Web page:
Elevated alpha-1 antitrypsin is a major component of GlycA-associated risk for future morbidity and mortality
Scott C Ritchie,
Artika P. Nath,
Aki S. Havulinna,
Posted 26 Apr 2018
bioRxiv DOI: 10.1101/309138
Posted 26 Apr 2018
Integration of electronic health records with systems-level biomolecular data has led to the discovery that GlycA, a complex nuclear magnetic resonance (NMR) spectroscopy biomarker, predicts long-term risk of disease onset and death from myriad causes. To determine the molecular underpinnings of the disease risk of the heterogeneous GlycA signal, we used machine learning to build imputation models for GlycA's constituent glycoproteins, then estimated glycoprotein levels in 11,861 adults across two population-based cohorts with long-term follow-up. While alpha-1- acid glycoprotein had the strongest correlation with GlycA, our analysis revealed that alpha-1 antitrypsin (AAT) was the most predictive of morbidity and mortality for the widest range of diseases, including heart failure (HR=1.60 per s.d., P=1×10-10), influenza and pneumonia (HR=1.37, P=6×10-10), and liver diseases (HR=1.81, P=1×10-6). Despite emerging evidence of AAT's role in suppressing inflammation, transcriptional analyses revealed elevated expression of diverse inflammatory immune pathways with elevated AAT levels, suggesting AAT is elevating to compensate for low-grade chronic inflammation. This study clarifies the molecular underpinnings of the GlycA biomarker and its associated disease risk, and indicates a previously unrecognised association between elevated AAT and severe disease onset and mortality.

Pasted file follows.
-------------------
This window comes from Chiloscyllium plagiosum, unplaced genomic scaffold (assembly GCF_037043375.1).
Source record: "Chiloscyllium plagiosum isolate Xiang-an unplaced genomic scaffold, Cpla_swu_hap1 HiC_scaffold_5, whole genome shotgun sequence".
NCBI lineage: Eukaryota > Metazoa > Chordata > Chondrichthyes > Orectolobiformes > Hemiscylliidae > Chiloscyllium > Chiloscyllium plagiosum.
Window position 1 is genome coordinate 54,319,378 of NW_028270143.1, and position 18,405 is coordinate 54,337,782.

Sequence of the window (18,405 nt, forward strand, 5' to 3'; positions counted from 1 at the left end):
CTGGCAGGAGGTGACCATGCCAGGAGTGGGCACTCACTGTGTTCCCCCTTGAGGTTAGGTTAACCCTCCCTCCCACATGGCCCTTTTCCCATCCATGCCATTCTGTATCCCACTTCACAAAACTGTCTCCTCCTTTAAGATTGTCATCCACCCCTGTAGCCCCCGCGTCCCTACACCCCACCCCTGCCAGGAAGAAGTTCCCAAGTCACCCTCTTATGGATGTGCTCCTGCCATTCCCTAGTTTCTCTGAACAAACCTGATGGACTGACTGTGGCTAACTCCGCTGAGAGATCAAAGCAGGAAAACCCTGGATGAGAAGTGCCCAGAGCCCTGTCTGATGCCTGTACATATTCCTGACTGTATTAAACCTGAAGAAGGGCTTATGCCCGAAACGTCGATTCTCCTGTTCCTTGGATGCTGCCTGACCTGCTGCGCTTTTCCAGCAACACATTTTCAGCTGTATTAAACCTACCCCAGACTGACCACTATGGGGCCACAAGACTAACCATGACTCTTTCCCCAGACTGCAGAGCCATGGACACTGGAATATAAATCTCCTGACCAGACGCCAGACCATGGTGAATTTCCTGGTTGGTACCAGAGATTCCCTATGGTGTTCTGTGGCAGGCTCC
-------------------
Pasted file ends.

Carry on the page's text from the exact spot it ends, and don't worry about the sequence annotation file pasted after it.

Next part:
- Downloaded 1,550 times
- Download rankings, all-time:
- Site-wide: 8,885 out of 118,816
- In systems biology: 171 out of 2,645
- Year to date:
- Site-wide: 9,758 out of 118,816
- Since beginning of last month:
- Site-wide: 18,780 out of 118,816
Downloads over time
Distribution of downloads per paper, site-wide
- 27 Nov 2020: The website and API now include results pulled from medRxiv as well as bioRxiv.
- 18 Dec 2019: We're pleased to announce PanLingua, a new tool that enables you to search for machine-translated bioRxiv preprints using more than 100 different languages.
- 21 May 2019: PLOS Biology has published a community page about Rxivist.org and its design.
- 10 May 2019: The paper analyzing the Rxivist dataset has been published at eLife.
- 1 Mar 2019: We now have summary statistics about bioRxiv downloads and submissions.
- 8 Feb 2019: Data from Altmetric is now available on the Rxivist details page for every preprint. Look for the "donut" under the download metrics.
- 30 Jan 2019: preLights has featured the Rxivist preprint and written about our findings.
- 22 Jan 2019: Nature just published an article about Rxivist and our data.
- 13 Jan 2019: The Rxivist preprint is live!